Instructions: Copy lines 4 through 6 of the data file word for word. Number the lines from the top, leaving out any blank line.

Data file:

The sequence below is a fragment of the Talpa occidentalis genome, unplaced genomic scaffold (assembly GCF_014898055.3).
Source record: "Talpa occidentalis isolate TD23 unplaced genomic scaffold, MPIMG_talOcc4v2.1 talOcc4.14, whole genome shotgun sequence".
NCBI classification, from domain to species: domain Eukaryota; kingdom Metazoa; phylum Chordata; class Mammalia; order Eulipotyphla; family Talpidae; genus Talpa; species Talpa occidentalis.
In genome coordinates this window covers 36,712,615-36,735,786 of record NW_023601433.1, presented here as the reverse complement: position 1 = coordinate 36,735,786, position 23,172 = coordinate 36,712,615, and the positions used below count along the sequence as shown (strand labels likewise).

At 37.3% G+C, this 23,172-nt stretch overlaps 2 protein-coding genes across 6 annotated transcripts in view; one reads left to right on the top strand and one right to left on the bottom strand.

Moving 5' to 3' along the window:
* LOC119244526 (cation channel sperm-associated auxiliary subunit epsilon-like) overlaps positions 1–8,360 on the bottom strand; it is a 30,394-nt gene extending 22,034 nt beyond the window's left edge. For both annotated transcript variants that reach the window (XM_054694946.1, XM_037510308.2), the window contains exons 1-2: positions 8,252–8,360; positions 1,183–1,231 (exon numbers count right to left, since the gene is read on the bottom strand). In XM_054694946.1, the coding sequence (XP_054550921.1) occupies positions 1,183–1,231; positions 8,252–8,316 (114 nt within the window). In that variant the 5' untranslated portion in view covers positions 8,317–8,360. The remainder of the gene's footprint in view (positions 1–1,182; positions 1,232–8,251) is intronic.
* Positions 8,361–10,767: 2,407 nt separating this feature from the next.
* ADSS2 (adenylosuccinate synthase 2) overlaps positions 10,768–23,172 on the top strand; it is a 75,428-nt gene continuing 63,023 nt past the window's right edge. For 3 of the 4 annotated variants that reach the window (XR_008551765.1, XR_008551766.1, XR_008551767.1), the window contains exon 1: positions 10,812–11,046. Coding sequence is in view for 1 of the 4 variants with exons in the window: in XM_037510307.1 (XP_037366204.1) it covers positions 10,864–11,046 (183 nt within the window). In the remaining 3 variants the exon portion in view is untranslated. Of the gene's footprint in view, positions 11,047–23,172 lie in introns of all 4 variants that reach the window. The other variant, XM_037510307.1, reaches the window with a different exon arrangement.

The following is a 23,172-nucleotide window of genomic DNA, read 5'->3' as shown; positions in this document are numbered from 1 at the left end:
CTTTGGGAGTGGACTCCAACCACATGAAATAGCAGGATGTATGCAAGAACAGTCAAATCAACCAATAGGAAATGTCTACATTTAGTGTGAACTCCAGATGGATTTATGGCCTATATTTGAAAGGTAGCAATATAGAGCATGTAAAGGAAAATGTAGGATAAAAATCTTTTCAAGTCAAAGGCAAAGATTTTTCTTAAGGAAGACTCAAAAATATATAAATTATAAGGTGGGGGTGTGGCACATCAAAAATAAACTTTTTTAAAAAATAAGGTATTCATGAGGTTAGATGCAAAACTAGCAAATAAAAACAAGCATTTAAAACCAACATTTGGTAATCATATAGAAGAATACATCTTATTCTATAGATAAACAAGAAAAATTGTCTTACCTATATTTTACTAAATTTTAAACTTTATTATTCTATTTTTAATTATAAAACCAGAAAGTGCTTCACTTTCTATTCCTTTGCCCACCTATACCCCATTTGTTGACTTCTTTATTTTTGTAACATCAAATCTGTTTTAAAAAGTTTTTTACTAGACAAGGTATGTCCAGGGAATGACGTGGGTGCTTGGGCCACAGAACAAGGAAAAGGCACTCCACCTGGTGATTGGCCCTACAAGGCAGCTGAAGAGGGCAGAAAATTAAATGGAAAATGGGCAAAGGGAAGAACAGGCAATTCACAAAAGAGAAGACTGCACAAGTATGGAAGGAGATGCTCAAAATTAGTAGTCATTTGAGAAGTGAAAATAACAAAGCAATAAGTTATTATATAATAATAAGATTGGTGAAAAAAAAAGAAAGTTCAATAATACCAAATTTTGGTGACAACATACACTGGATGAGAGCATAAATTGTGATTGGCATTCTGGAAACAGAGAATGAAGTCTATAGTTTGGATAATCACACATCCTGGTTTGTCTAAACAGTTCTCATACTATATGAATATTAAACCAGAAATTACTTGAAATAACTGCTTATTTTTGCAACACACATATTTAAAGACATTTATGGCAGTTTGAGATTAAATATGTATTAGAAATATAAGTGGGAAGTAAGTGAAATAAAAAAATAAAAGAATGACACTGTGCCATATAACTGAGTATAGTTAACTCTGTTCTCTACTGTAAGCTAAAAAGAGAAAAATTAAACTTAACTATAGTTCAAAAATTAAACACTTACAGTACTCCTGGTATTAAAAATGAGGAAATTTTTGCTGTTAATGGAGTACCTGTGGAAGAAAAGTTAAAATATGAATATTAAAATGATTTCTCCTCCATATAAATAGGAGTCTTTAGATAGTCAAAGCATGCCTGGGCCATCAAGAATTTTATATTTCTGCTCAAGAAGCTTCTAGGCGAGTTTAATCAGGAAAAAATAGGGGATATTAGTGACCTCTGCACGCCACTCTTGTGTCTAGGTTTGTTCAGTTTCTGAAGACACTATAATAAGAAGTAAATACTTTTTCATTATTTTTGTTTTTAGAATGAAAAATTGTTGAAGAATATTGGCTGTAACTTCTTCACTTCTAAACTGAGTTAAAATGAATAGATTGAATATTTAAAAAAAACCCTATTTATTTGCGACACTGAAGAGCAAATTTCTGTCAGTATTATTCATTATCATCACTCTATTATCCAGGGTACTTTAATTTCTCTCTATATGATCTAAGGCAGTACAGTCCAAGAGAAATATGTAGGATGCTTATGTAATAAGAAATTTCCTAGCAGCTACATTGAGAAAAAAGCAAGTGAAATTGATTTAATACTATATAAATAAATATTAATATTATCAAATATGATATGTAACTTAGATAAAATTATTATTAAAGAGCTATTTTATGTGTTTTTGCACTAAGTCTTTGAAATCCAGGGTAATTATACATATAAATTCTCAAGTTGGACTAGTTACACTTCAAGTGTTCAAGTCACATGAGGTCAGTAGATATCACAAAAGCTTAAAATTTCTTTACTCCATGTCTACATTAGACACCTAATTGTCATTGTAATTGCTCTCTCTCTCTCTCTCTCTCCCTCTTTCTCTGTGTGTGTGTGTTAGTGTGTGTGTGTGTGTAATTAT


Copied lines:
In genome coordinates this window covers 36,712,615-36,735,786 of record NW_023601433.1, presented here as the reverse complement: position 1 = coordinate 36,735,786, position 23,172 = coordinate 36,712,615, and the positions used below count along the sequence as shown (strand labels likewise).

At 37.3% G+C, this 23,172-nt stretch overlaps 2 protein-coding genes across 6 annotated transcripts in view; one reads left to right on the top strand and one right to left on the bottom strand.

Moving 5' to 3' along the window: